So Much For That by Lionel Shriver book review

By Emma Brooks

I read We Need to Talk about Kevin by Lionel Shriver and absolutely loved it. The book was gripping yet revolting, you couldn’t help but feel disgusted and yet you wanted to know more. You felt empathy for the odd characters and yet couldn’t help wonder whether you really should be feeling sorry for them. Considering how great her novel was, I figured that others of hers would be just as gripping. However, I was unfortunately wrong.

So much for that

The book revolves around two main sets of characters: two couples who are friends. On the one hand, we have Shepherd and Glynis. Shepherd is a self-made handyman, who once owned his own business and has done pretty well in life. He is therefore quite well off financially, and has nothing to complain about. He harbours a somewhat crazy idea of “the afterlife”, a time when he will call everything quits and suddenly move away to live on a remote island in the middle of nowhere and enjoy his years of retirement. Glynis, his wife, is a metalsmith though she doesn’t actually produce much work. Considering that her husband is so well off, she doesn’t have a full time job and mostly spends her time at home.

On the other hand, we have Carol and Jackson. Jackson is Shepherd’s best friend, they work together and have known each other for years. Jackson is an uneducated man, but he tries to make up for it by teaching himself what he needs to know, and is constantly trying to impress with his general knowledge. Carol works a boring job in order to be able to foot the medical bills for their eldest daughter, who is ill with an incredibly rare genetic disease and who is not going to see much further than her 20th birthday at best.

The whole book is utterly depressing. Not only do we have Carol and Jackson’s daughter Flicka who has a terminal and rather horrible illness, but Glynis, Shepherd’s wife is also diagnosed very early on with a rare form of cancer. The whole book follows her battle against cancer, and describes in the minutest detail everything she has to go through. The bodily changes, the loss of weight, the loss of hair… The chemo, the medication, the treatments at the hospital, the injections and many more things that Glynis has to endure. The entire focus of the book is on Glynis’ cancer, and how people around her react to her having been diagnosed with the deadly illness. As readers, we are therefore doomed to watch Glynis die.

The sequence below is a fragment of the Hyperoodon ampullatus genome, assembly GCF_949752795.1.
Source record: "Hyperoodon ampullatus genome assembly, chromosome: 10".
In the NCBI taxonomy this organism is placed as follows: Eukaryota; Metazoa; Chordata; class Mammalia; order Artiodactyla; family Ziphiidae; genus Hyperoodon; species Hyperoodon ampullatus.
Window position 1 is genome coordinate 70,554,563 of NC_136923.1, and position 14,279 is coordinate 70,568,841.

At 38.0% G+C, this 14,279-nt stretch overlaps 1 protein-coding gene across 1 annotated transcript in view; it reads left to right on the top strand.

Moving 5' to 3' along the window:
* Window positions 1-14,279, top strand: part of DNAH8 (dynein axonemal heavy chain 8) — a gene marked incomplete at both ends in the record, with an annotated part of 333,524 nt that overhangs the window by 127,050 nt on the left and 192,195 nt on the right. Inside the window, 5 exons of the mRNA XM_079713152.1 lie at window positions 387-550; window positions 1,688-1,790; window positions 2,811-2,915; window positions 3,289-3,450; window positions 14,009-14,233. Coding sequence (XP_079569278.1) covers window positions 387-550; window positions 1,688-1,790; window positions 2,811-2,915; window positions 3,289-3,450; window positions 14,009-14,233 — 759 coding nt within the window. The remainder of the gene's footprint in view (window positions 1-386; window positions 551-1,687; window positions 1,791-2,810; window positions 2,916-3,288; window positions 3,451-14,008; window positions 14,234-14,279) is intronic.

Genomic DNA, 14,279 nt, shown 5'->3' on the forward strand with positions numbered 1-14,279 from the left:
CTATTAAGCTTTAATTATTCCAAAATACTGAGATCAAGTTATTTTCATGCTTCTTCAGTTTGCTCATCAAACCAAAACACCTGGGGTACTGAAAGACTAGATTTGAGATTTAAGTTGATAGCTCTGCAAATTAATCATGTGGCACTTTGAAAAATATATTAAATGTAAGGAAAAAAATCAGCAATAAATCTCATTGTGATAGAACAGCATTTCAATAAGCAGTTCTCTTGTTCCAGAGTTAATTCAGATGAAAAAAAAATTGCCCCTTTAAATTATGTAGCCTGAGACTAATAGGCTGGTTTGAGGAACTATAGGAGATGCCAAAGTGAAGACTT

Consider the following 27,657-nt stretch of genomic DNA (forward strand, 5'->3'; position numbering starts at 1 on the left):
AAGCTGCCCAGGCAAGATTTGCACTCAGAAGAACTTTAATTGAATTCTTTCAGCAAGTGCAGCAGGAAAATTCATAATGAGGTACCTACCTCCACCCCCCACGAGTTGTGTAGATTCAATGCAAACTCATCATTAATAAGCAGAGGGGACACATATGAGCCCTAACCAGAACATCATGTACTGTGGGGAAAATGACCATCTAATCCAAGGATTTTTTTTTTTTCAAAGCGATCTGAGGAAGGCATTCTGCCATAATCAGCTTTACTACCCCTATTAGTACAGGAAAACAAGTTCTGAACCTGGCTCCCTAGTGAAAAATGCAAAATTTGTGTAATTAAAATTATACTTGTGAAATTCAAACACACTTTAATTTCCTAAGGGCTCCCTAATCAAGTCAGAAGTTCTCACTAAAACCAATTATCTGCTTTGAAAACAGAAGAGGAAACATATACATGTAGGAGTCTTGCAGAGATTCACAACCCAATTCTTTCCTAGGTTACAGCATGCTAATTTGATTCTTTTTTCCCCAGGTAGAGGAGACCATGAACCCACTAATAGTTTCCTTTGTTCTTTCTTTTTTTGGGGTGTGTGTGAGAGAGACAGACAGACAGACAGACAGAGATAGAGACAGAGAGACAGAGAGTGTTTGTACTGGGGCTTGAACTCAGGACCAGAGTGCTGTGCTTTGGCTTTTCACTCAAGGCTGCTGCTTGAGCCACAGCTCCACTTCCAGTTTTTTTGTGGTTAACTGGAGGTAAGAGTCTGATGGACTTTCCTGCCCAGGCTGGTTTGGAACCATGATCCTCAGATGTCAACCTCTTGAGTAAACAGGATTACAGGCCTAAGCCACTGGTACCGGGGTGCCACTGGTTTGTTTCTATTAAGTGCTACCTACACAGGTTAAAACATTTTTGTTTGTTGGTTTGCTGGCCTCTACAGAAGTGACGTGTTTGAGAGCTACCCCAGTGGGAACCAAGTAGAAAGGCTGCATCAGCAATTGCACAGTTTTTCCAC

Not only that,  but if you are not feeling depressed the book leaves you feeling angry. You are angry because of the way Shepherd is such a nice guy and gets bossed around by everybody. It is quite plain that everyone around him is using him and yet he lets them do so. You are angry because Shepherd’s sister is a selfish woman who can’t even put someone with cancer’s life before her own. You are angry because Jackson is angry. Jackson spends most of his life ranting about everything that is wrong with society. The millions of ways that people are being abused by the system, the millions of ways in which the government fails to provide any decent living for its citizens, etc etc.

There is hardly one moment in the book that is happy, lighthearted or where you are not either thinking about death or feeling angry about something. Not only that, but both couples’ lives as couples are fraught. They don’t get on, there is a recurrent theme of the husbands feeling they don’t deserve their wives. There are also some awkward sex scenes you rather wish the author had missed out…

Only towards the last few pages of the book does the tone lighten up and do you finally feel like something good is happening. The book says on its cover “Required reading for all mortals” (by the Daily Mail) but I beg to differ. Only if you are curious about what I have written, or curious about what it’s like to have cancer would I suggest reading this book. If not, it is sadly not as appealing as it may seem.

Although cancer is a disease that many people face in life, I don’t see the point in writing a whole novel about it. Of course, it is a sad and difficult moment to endure, but I’m sure that for people who have gone through it they don’t need a novel, and for others there is no need to be depressed ahead of time. It would have made more sense if the book had had some underlying moral to it, but even that it lacks.

Unfortunately, Lionel Shriver’s best book so far was We Need to Talk about Kevin. It is so compelling and so well written, that her other books pale in comparison.

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